For example, if you believe that doing more things together would be beneficial for you and your partner, you may use the quality time love language and acts of service love language in conjunction (like Netflix and chill, but more along the lines of Netflix and doing the dishes. I know – it’s as sexy as it sounds). Similarly, if you wanted to show to your partner or friends that you’ll always be there to support them, you may want to use words of affirmation and acts of service or a mix of the behaviours to do so.
You may be wondering; are there gendered differences in the way we express love? The types of gender roles we see portrayed in media are pretty repetitive, so it’s obvious that some of these portrayals become strongly associated with different genders. It might be assumed that men like to express and enjoy the love language of physical touch more since they’re always the ones who are portrayed as wanting sexual pleasure (the sexy time), whereas it may be assumed that women prefer to spend more quality time with others, or that they’re more materialistic and easily wooed with gifts.
In reality, researchers have found, in a study looking at heterosexual married couples, that there really aren’t many differences in how people express love. Men and women were equally likely to express love through affectionate behaviours in everyday life (surprise! Archaic gender norms and Hollywood media don’t reliably predict behaviour!). The only minor differences these researchers found were that men showed love by initiating sex, sharing leisure activities, and doing chores around the house together – importance is placed on doing things together and shared time. Whereas with women, love was shown through compliments, expressing less negative attitudes and behaviours, so ultimately being more accommodating. Surely, these trends are subject to so much change, as the construction of gender roles continue to shift.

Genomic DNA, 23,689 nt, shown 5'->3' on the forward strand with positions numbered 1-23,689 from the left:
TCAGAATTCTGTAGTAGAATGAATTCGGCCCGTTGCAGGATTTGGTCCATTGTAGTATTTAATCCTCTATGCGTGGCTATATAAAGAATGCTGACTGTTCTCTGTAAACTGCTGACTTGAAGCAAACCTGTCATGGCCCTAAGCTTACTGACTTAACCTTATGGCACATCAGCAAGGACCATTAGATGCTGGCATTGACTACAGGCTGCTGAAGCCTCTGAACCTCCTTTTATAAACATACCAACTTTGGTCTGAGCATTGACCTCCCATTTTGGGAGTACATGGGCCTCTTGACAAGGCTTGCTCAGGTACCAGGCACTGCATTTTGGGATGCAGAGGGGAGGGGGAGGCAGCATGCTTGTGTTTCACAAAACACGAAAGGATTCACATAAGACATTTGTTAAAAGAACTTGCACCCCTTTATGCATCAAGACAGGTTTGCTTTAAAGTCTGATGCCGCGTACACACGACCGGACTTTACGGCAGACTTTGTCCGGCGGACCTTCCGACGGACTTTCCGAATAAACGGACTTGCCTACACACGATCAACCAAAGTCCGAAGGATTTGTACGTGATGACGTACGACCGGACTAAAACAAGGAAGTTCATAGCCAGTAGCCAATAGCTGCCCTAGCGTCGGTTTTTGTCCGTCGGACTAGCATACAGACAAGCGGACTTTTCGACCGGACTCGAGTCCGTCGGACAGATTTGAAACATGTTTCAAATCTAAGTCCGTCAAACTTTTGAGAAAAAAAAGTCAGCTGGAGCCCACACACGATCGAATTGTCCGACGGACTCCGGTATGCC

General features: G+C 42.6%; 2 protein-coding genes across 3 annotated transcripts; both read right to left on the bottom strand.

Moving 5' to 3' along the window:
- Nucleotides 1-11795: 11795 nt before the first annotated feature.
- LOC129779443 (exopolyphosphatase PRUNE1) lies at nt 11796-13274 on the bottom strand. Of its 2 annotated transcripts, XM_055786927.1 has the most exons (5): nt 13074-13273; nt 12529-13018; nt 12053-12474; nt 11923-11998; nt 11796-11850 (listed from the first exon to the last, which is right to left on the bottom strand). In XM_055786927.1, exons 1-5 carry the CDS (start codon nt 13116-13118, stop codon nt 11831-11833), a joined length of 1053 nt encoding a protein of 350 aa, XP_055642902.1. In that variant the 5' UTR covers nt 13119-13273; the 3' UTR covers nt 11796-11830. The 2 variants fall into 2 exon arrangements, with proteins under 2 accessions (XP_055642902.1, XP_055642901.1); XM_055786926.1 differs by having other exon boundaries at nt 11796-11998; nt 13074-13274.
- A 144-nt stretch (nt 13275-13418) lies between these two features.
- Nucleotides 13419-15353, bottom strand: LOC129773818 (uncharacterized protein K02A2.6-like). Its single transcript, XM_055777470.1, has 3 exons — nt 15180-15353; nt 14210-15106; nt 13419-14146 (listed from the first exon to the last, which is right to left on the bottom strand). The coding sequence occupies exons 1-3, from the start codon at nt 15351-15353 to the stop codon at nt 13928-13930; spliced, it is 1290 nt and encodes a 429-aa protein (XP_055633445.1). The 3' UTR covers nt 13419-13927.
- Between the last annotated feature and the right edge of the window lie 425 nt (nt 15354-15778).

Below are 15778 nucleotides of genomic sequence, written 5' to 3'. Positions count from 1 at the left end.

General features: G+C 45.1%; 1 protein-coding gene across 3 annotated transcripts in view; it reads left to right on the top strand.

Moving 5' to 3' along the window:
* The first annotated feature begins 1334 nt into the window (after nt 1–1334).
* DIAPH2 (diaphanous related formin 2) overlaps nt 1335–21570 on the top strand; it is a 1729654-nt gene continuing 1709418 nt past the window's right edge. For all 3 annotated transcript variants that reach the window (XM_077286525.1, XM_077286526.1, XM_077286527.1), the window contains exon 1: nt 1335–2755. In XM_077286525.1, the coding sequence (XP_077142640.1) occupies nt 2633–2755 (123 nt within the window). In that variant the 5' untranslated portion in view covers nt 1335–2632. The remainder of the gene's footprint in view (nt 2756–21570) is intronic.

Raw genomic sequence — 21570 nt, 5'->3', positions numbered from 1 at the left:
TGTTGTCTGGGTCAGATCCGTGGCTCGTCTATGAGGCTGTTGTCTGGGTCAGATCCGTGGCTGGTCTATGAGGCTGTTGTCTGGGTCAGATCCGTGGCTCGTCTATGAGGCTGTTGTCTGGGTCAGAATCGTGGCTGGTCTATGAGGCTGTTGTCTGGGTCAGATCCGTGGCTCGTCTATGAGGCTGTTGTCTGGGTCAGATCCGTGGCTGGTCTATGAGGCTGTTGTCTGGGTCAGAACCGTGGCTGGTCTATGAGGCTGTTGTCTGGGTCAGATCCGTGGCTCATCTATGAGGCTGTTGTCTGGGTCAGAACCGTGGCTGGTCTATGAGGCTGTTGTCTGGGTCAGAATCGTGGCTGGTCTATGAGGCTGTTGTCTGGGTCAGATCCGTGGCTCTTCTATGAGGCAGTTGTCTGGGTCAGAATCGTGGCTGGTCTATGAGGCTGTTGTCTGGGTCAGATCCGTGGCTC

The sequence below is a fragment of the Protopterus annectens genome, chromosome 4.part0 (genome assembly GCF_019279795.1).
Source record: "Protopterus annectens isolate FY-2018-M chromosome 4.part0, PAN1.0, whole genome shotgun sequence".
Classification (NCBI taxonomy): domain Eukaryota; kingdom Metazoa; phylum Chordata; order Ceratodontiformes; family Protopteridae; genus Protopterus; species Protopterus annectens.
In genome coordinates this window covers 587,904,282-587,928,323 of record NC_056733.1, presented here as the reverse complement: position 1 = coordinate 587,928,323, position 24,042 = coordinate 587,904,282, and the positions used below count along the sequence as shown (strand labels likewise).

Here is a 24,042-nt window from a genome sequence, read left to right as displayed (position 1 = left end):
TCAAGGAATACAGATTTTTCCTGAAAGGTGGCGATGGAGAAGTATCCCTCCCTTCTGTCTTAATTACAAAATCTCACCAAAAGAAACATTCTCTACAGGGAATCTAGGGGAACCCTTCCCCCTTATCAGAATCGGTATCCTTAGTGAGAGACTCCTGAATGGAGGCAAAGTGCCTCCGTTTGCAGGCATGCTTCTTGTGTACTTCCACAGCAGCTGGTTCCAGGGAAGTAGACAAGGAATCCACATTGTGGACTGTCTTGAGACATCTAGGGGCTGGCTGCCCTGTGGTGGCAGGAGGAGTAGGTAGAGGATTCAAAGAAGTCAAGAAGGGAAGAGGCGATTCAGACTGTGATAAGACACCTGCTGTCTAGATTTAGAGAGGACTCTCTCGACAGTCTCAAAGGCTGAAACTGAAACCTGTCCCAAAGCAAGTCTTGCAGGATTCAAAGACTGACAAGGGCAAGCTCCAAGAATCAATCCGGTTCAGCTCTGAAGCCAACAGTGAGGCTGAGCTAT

The next time you see those posts made by social media influencers circulating on social media about how you can find out the secret to how to enhance your love life through understanding love languages, or ads that say ‘Men! Here’s the way to win over the person you love!’ (that’s right, those boys on Tik Tok need to calm down) please remember my words. People profit from writing books and making quizzes like that because everyone wants to know the ‘right’ answer and the ‘right’ way to do something but the truth is, there is no single way to express love or to receive love.
When you tell people how you like to be shown love, it’s okay to list a bunch of different ways. There’s nothing wrong with wanting some cuddles and also some nice supportive words to go with them; we’re not some unidimensional character on the latest Netflix teen drama. Similarly, there’s nothing wrong with liking it when someone gives you gifts all the time and still wanting quality time together (please leave me and my materialistic ass alone). You do you, don’t let a website or societal norms dictate what you can and can’t do to love.
However, it is the sex edition of Craccum this week! Go get down and dirty, and show that special someone some love through some steamy physical touch (even if that special someone is just yourself).